According to the blurb, "PEATY'S XXX SOLVENT DEGREASER is a powerful, maxxx strength, water-soluble and readily biodegradable solvent degreaser and de-waxer, designed for complete removal of bearing greases, waxes, oils and bitumen & tar stains. For use on metallic surfaces but also safe for use on carbon fibre and many other plastics and painted surfaces.

"We've designed our 400ml can to be short and girthy to fit easier into your toolbox, while the coloured identifier rings help you quickly find the can you want amongst the stack of aerosol cans you already have."

It works but isn't particularly potent or better than a wealth of others I've tested over the years.

Tell us some more about the technical aspects of the product?

From Peaty's:

Maxxx strength

Readily biodegradable formula

Removes bitumen, tar and roadfilm

Dissolves oils, bearing greases and waxes

Carbon safe

400ml of product in a compact can

Colour coded ring for easy worktop identification

What's the difference between this and your Foaming Drivetrain Degreaser?

While our XXX Solvent Degreaser has been formulated to quickly and easily remove all bearing greases, waxes and oils, our Foaming Drivetrain Degreaser is formulated to only be aggressive on chain lubricants and everyday dirt and grime, but will not attack waterproof bearing greases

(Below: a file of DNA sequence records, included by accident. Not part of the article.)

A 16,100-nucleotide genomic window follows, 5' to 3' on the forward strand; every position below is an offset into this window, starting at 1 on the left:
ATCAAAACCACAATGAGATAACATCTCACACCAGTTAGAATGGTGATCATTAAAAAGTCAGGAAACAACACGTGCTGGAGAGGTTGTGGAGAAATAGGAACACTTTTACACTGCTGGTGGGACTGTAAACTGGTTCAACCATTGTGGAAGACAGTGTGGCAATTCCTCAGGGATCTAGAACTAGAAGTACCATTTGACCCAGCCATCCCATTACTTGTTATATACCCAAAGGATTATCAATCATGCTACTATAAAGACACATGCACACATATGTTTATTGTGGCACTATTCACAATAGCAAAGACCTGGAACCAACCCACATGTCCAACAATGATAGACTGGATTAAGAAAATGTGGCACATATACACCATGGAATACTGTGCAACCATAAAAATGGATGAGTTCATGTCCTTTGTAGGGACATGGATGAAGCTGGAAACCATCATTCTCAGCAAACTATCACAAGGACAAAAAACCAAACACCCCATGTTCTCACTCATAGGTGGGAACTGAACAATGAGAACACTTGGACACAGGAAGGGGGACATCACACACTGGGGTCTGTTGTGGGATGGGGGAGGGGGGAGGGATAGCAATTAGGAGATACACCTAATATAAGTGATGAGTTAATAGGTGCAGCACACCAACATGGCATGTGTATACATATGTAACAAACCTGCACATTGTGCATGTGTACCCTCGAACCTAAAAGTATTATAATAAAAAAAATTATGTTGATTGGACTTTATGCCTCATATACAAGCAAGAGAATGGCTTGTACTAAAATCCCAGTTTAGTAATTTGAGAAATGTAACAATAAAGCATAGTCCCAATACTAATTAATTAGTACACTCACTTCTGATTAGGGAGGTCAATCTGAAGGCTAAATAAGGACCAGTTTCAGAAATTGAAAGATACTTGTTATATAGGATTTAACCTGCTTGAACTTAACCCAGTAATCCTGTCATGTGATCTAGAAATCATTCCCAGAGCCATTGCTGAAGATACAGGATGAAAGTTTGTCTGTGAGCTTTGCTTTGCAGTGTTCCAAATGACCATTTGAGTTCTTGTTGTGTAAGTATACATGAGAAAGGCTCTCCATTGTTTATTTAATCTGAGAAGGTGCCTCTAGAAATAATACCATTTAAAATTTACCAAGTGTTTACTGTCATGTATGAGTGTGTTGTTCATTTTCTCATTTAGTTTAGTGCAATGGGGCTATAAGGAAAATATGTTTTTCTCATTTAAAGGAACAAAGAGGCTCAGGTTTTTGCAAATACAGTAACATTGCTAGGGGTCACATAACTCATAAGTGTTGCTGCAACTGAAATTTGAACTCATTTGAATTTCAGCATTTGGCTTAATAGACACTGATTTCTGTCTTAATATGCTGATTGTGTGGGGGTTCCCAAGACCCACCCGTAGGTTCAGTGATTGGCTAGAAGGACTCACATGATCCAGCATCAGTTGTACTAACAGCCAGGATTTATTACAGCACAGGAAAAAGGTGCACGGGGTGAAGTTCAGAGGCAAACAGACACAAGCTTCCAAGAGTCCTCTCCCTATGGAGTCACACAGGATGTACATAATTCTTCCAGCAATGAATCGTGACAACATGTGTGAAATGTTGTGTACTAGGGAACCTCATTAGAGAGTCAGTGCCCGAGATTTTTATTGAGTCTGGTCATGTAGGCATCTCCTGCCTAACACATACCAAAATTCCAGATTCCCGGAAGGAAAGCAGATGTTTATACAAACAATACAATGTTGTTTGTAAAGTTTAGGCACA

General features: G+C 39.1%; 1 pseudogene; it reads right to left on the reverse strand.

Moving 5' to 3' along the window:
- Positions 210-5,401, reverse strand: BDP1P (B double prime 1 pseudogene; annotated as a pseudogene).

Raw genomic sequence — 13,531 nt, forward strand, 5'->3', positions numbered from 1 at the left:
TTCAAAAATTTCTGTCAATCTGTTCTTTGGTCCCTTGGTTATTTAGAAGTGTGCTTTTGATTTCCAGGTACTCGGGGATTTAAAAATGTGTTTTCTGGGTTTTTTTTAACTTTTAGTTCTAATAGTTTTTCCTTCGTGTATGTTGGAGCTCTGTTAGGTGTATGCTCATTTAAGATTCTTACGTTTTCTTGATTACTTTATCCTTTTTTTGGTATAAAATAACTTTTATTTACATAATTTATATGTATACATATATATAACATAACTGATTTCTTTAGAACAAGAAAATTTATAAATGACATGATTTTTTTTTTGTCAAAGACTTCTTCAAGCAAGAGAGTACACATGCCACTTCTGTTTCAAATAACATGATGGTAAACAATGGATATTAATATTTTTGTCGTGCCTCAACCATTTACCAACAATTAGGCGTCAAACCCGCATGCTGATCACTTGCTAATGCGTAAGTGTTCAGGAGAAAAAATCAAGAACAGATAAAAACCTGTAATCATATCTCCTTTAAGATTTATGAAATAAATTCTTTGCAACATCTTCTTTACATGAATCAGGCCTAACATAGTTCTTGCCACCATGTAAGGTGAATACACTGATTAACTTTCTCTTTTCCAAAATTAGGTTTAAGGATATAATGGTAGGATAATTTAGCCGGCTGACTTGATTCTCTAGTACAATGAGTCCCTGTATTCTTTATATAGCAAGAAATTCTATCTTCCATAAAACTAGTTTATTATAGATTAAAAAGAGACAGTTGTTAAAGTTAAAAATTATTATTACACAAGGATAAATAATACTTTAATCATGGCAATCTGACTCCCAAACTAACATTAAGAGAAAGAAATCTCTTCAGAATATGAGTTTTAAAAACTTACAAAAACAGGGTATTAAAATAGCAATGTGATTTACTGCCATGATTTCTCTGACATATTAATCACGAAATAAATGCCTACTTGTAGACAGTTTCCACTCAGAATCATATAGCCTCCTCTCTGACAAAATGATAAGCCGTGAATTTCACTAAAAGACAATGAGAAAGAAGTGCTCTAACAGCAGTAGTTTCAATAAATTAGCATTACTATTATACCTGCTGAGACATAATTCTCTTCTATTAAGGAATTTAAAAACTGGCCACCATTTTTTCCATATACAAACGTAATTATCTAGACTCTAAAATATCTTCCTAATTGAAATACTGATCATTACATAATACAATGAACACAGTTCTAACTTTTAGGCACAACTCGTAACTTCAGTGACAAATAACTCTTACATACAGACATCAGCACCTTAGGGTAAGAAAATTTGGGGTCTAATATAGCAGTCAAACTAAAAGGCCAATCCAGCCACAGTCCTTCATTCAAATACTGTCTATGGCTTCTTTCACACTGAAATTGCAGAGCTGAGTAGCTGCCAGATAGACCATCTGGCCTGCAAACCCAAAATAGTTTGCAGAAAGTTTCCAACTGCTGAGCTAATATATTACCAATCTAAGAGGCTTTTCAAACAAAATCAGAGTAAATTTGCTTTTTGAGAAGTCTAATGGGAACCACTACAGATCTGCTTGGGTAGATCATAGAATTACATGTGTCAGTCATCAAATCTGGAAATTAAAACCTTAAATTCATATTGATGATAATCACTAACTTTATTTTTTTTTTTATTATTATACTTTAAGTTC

Rate the product for performance:
 
3/10

Will strip but has required more frequent reapplications and user agitation to dismiss grease and grime.

Rate the product for value:
 
3/10

Poor when compared with other strippers. You need quite a lot of product (not to mention user effort) to make inroads into petrochemical greases and generic grime.

Tell us how the product performed overall when used for its designed purpose

Given the blurb, it's been very disappointing. Several helpings and much agitation were required to strip a waxy cassette. The same genre of lube was dismissed in 30 seconds using B'Twin Degreaser.

Tell us what you particularly liked about the product

Nothing, given the hype.

Tell us what you particularly disliked about the product

Ineffective relative to the hype and most other degreaser sprays I've used in the past.

How does the price compare to that of similar products in the market, including ones recently tested on road.cc?

GT85 Bike Degreaser is the same price, £7.99 for 400ml, but in terms of effectiveness it knocks the Peaty's XXL Solvent Degreaser into a cocked hat. WD40 Bike degreaser is better value at £6.99 for 500ml, but all are outdone on price by B'Twin's degreaser, £4.99 for a 500ml can.

Did you enjoy using the product? No

Would you consider buying the product? Not in its present guise.

Would you recommend the product to a friend? No

Use this box to explain your overall score

Very disappointing, given the potency promised. Aerosols are designed for speed and convenience. In its present form, this is anything but.

Overall rating: 3/10

About the tester

Age: 45  Height: 1m 81cm  Weight: 70kg

I usually ride: Rough Stuff Tourer Based around 4130 Univega mtb Frameset  My best bike is: 1955 Holdsworth Road Path and several others including cross & traditional road